None of us leaves the house in the morning expecting to bump into a perfect stranger who we’ll never forget. We expect the people who change our lives to be our nearest and dearest, I think.
For these 13 people, though, it’s those random encounters that are burned on their brains for all eternity.
13. That will stick with you.
When I was younger (around 13 or so) I went to a party with my mother. I say party, but it was basically some old friends of her meeting and talking about life. There was this old lady talking to my mother and at some point my mother left and went to another place in the house.
This old woman told me I was a really cute and smart kid and if she had a granddaughter she would wish that we could be a couple. I didn’t think much of it, sounded to me like she was just being sweet (and a bit silly TBH).
Later my mother told me that woman had a son who had a complete mental breakdown and never recovered and basically stopped functioning like a “normal” person. Due to her son’s mental illness, she would never be able to have grandchildren.
Maybe it didn’t change my life much, but I still think about it sometimes.
12. God bless the hiccup lady.
I was at the grocery store with my dad when I was about 7 or 8. I had the hiccups really bad, like the loud and obnoxious kind. We were walking through the store and a woman stopped us.
She asked if she could buy my hiccups.
She told me that she’d give me $1 for my hiccups. I was so confused, I had no clue what she meant. Apparently I thought about it so hard that I stopped hiccuping! Her magic hiccup trick worked. She didn’t give me a dollar, but she gave me a Jolly Rancher.
Turns out she went to high school with my dad, so he knew she wasn’t some psycho trying to drug me or something, so I ate my Jolly Rancher and stopped hiccuping. That trick only works once, but it’s pretty funny to explain to people when I tell them! Thank you hiccup lady!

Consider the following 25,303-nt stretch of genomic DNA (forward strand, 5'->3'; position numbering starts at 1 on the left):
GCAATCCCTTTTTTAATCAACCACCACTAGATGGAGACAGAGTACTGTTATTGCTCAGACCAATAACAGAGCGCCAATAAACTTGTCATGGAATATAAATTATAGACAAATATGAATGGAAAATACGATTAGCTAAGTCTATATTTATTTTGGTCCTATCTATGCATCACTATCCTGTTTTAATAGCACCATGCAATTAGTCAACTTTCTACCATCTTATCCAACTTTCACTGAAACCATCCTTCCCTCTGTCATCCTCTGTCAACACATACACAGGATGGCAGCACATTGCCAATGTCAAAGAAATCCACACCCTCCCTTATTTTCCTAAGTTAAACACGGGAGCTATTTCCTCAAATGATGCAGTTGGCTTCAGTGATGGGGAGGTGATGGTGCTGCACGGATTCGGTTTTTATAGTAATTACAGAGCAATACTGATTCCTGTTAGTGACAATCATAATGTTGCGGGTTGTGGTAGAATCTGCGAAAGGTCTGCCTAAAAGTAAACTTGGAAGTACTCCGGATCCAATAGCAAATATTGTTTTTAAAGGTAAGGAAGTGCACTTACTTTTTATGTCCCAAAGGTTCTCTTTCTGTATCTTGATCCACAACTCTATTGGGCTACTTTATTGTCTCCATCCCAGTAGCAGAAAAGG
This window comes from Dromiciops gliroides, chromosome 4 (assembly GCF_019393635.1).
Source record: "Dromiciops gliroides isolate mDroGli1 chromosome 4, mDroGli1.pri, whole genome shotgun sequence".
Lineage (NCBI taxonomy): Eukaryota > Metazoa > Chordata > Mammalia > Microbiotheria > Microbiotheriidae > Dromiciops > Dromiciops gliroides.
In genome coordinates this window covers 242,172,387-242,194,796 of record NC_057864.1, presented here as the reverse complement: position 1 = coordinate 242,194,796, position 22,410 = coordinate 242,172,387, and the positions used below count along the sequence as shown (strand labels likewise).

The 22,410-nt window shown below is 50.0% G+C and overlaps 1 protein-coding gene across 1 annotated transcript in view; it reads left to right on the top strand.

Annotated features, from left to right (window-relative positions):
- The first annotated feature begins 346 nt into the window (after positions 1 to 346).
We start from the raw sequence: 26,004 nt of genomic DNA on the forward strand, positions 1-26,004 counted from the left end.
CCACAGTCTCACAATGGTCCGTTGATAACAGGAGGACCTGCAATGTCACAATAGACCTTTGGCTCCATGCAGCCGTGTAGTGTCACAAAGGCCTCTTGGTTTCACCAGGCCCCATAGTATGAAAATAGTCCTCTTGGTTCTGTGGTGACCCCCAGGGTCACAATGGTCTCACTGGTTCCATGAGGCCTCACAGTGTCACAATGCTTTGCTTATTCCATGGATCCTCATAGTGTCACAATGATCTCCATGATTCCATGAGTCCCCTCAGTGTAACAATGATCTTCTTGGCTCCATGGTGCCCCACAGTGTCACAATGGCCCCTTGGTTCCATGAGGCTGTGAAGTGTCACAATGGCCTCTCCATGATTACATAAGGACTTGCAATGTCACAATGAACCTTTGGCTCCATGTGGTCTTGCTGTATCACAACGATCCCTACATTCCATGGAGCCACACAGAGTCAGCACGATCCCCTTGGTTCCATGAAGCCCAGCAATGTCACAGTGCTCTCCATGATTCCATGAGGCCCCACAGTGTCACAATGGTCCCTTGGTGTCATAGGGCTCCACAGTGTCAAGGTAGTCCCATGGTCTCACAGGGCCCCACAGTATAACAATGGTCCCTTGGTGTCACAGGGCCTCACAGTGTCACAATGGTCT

11. Wise words that last.
Once a time I was having a conversation with an engineer in a airplane, I had 15 at the time.
We eventually reached the “money” subject.
I asked him how the hell could someone be in debt earning 20k a month, and he told me something that I think to this date: “When you earn 20k you will found a way to waste 19k”
10. That kind of thing really hits you.
In a small convenience store in Lisbon. Check out at the counter and make small talk with the store owner, who immigrated from a poor country to give his family a better life.
I ask: do you like your job?
His response: I never had a choice.
9. There are good people everywhere.
I was eating at Denny’s with my then-boyfriend. He’s black and I’m white. Our server was such a lovely person and had such a joyous personality the whole time.
Well upon receiving our receipt she wrote “Lovely couple. I hope your love grows and blossoms.” That was so beautiful and touching to me, I started crying. She came over and hugged me. I’ll never forget that. Her name was Morgan.
8. You never know the whole story.
I was traveling once. A car trip.
We were parked at a rest stop and giving them dog a pee break when this giant expensive RV pulled up in a spot where RV’s were not supposed to park. Like one of those that cost a half million dollars. A home on wheels that gets a quarter mile to the gallon.
A very fit good looking older man hopped out. Like in his 50s but very good looking for his age. He was tan and had JFK hair. He looked like a caricature of a CEO on holiday.
I thought wow, talk about entitled. He’s taking up like 5 parking spots.
Next, a younger blonde woman hopped out. Obviously 15 years younger than him. Obviously his bimbo trophy wife. They stood in the parking lot looking at the rest stop and seemed to be discussing something.
I thought I had them all figured out, you see.
The man went back into the RV. And he came back out…with a wheelchair. A small wheelchair. Hmm, what’s this? Did not fit my narrative.
He set the wheelchair up. Went back in the RV. Came out carrying a young boy. The boy was completely…handicapped. Like his limbs were all contorted and painfully thin.
The man gently placed the boy in the chair and got him all situated and strapped in. Then the three headed for the rest stop.
It just stopped me dead. I thought I knew what was going on. I did not know. I had not the first clue.
There is always at least one thing in the other guy’s situation, that you know nothing about. This story pops in my head every time I think I’ve got someone else all figured out.
7. You gotta put yourself out there.
This isn’t as big of a story as some on here but I’ll share anyways.
Back in my sophomore year of high school, I started getting into edm and the idea of making my own music. I made a few songs (not very good but they were something) and just kept it entirely to myself. I didn’t really do much with it until during my junior year when I finally told my parents that I wanted to be a music producer. They weren’t really happy about that, because up until that point I had mostly just shown interest in engineering, and they thought I was just throwing that away.